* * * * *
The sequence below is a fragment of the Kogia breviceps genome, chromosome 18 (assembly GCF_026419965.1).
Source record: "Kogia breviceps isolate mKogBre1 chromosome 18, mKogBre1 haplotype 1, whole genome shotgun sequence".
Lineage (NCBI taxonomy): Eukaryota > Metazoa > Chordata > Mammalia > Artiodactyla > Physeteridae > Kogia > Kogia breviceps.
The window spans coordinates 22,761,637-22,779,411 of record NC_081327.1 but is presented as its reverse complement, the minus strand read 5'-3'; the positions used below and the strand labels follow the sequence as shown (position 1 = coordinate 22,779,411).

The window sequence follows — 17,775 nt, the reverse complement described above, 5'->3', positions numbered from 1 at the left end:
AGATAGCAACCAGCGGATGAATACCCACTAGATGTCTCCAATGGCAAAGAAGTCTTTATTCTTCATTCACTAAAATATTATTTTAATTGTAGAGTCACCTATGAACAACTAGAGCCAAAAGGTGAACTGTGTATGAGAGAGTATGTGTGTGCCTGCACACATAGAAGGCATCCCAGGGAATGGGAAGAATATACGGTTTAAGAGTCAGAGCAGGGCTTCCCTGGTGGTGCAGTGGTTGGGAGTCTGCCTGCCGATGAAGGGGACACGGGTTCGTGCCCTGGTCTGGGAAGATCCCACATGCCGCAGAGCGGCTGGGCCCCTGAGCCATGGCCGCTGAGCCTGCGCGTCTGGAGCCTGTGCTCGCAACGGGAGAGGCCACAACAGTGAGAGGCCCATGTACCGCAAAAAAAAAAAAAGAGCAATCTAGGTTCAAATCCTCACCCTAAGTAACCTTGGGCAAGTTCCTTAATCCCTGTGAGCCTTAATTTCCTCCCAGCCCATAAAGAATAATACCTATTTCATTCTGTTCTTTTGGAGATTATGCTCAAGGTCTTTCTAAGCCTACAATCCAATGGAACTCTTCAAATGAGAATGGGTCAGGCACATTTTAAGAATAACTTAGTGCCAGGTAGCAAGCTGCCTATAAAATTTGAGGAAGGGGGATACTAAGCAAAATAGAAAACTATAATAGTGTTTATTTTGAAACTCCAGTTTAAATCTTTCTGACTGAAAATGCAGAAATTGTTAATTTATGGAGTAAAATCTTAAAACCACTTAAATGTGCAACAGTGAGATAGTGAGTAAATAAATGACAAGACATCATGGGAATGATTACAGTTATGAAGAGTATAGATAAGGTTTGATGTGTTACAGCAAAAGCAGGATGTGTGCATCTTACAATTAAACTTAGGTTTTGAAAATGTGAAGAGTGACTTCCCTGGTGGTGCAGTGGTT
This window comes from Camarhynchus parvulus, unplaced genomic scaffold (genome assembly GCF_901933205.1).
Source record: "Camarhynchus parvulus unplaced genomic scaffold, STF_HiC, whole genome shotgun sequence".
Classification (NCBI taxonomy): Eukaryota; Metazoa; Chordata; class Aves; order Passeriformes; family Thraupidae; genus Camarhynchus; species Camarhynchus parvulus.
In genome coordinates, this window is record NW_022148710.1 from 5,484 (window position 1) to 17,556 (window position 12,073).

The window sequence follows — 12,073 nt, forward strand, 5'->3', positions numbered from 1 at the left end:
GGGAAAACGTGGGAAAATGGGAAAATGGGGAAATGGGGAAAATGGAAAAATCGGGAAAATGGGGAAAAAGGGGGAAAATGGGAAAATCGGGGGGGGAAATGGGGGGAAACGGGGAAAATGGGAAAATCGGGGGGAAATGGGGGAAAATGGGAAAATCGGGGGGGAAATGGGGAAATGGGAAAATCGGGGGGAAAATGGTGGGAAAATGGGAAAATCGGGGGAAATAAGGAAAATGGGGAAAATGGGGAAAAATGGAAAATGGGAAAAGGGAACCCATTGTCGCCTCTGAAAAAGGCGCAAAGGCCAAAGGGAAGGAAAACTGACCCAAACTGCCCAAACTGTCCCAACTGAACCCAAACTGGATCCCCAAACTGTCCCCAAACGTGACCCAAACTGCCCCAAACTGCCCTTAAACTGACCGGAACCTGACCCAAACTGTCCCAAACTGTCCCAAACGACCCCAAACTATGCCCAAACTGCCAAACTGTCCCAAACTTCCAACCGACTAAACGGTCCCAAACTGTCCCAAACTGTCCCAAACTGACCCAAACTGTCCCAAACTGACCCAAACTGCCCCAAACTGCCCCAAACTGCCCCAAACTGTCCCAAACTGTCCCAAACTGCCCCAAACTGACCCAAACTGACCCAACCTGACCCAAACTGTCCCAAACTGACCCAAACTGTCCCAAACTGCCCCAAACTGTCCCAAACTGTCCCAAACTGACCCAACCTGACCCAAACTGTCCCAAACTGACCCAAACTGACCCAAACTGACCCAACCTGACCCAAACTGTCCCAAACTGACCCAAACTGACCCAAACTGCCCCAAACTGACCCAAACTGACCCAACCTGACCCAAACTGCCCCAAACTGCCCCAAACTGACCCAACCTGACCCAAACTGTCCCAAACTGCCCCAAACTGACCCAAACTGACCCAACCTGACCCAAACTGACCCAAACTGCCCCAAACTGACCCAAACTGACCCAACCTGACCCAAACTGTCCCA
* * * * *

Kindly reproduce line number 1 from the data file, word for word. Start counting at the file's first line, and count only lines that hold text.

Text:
The sequence below is a fragment of the Kogia breviceps genome, chromosome 18 (assembly GCF_026419965.1).